Clash Of The Titans [Blu-Ray] Desmond Davis

Clash Of The Titans [Blu-Ray] Desmond Davis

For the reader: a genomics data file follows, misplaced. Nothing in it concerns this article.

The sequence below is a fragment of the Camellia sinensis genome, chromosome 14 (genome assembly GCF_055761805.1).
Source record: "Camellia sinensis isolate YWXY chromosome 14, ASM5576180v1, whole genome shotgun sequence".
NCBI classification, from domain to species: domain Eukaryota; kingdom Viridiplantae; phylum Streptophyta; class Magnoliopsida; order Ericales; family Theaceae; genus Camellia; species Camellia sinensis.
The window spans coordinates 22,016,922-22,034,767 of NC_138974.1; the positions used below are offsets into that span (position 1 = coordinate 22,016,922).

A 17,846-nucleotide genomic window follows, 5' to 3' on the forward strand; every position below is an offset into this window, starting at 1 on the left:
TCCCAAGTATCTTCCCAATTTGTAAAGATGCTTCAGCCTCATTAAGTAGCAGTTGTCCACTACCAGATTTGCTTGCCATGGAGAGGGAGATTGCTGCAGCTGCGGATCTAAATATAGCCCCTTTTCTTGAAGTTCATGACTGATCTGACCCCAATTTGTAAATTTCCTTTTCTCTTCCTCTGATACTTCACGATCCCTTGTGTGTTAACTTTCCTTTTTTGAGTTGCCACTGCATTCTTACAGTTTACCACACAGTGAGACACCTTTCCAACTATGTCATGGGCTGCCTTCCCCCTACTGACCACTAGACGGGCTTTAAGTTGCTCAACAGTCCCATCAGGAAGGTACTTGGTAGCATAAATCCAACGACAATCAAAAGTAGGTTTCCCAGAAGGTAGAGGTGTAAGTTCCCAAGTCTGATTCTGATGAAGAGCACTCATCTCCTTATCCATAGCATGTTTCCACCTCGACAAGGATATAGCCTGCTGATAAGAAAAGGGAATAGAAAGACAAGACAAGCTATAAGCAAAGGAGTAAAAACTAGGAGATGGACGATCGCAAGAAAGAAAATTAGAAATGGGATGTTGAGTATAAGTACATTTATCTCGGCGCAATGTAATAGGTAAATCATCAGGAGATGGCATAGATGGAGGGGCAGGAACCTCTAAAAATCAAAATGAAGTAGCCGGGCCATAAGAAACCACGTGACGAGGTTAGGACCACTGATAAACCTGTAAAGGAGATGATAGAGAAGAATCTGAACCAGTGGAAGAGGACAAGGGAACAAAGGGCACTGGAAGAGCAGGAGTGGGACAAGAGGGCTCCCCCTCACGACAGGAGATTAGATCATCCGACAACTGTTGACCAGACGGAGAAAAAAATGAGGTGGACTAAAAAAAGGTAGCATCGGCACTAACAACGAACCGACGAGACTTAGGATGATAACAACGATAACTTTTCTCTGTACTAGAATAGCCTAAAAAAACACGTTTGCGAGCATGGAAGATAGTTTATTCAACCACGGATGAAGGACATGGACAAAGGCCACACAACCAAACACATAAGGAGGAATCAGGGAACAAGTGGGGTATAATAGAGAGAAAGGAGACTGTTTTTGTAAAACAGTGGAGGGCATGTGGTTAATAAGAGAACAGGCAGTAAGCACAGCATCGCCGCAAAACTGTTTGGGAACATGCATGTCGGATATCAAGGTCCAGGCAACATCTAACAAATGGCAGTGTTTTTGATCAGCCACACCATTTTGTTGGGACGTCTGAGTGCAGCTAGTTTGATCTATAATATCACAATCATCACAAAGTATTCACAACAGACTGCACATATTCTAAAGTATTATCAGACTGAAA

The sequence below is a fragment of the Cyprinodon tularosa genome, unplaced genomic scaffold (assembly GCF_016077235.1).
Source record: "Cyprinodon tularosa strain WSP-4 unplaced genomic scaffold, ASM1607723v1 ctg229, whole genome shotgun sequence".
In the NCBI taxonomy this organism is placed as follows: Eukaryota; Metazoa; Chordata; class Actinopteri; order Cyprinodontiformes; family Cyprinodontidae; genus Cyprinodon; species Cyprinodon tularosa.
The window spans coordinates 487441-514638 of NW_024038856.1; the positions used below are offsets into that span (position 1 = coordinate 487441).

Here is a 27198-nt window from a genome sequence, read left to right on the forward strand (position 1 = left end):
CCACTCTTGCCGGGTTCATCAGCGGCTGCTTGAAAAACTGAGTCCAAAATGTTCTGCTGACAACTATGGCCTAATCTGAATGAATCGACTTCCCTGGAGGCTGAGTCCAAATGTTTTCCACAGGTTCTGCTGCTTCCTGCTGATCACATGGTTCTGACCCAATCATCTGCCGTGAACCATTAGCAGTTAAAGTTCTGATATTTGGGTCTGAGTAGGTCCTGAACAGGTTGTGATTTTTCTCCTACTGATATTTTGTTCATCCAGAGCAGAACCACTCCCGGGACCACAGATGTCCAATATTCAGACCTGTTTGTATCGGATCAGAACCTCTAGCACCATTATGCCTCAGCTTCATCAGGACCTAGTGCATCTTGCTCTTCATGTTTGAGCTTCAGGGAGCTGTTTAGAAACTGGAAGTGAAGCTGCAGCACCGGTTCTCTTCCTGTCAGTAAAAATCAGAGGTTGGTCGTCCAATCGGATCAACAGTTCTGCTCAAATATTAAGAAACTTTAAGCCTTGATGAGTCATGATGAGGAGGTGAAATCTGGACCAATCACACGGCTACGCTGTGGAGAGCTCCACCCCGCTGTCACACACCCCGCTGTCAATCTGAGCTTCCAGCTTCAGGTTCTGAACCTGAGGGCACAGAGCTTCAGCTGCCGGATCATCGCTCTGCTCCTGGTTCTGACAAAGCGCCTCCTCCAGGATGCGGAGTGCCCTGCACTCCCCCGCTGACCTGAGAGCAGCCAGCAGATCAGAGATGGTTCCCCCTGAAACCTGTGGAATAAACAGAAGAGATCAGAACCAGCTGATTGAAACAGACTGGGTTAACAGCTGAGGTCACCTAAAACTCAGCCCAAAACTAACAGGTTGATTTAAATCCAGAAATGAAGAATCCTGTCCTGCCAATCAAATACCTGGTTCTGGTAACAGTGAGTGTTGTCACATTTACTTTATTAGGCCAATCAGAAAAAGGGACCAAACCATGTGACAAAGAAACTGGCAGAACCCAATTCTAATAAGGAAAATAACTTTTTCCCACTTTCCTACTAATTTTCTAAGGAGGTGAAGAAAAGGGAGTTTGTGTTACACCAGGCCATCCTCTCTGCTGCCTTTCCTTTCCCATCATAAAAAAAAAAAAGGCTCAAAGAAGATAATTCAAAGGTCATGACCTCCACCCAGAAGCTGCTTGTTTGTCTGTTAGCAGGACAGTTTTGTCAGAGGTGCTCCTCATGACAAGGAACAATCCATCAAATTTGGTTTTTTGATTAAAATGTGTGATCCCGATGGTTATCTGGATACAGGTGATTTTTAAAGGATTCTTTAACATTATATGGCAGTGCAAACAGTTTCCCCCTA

There is something appealingly hokey about Clash of the Titans: how charming that just one year after the state-of-the-art technical wizardry of The Empire Strikes Back came this clunky, defiantly low-tech, little semi-spectacle. As the last film in which stop-motion expert Ray Harryhausen directed special effects, its aesthetic feels caught somewhere between Harryhausen's low-budget '50s and '60s monster films and the Spielberg/Lucas blockbuster model that would be solidified in the '80s. Everything about Clash of the Titans, from its effects to its script to its blatantly artificial ancient Greek sets, is proudly naive, which is perhaps why it tends to be a favourite of those who saw it when they were children. Indeed, having just seen it for the first time at age 21, I wish nothing more than to have been able to see it at age five so I might appreciate it in the spirit in which it was intended. As Perseus, the lost son of Zeus (Laurence Olivier!), Harry Hamlin is a bland leading man, and all the other mythical characters are drawn with similarly broad, inelegant strokes (the aggressively earnest script cries for a little humour). As a spectacle, Clash of the Titans hasn't exactly aged like fine wine: the optical and matte effects look more primitive than ever with the unforgiving clarity of Blu-Ray, and let's face it, the sight of Harry Hamlin sword fighting a claymation Medusa that has been obviously superimposed into the frame doesn't exactly cause the pulse to rise. Still, the stop-motion special effects have a weird, otherworldly quality missing from CGI ― seeing these imaginative clay creatures moving slowly and deliberately, as if unbound by the laws of gravity, while the human actors move at regular speed in the same frame is oddly beautiful. The film isn't really exciting, nor is its two-dimensional plot particularly engrossing, but as an unashamedly juvenile fantasy, and as a venue for Harryhausen's imaginative, stimulating stop-motion, it has its modest charm. This Blu-Ray release is timed to coincide with the upcoming Sam Worthington-ized remake, and sure enough, the disc includes a skimpy documentary for the CGI spectacular that seems taken directly from the electronic press kit. The major extra is a brief but worthwhile interview with Harryhausen. "I felt that if you had James Bond or somebody like that fighting a skeleton, it would be laughable," says Harryhausen, "but if you had a mythological character such as Sinbad, you could accept him." (Warner)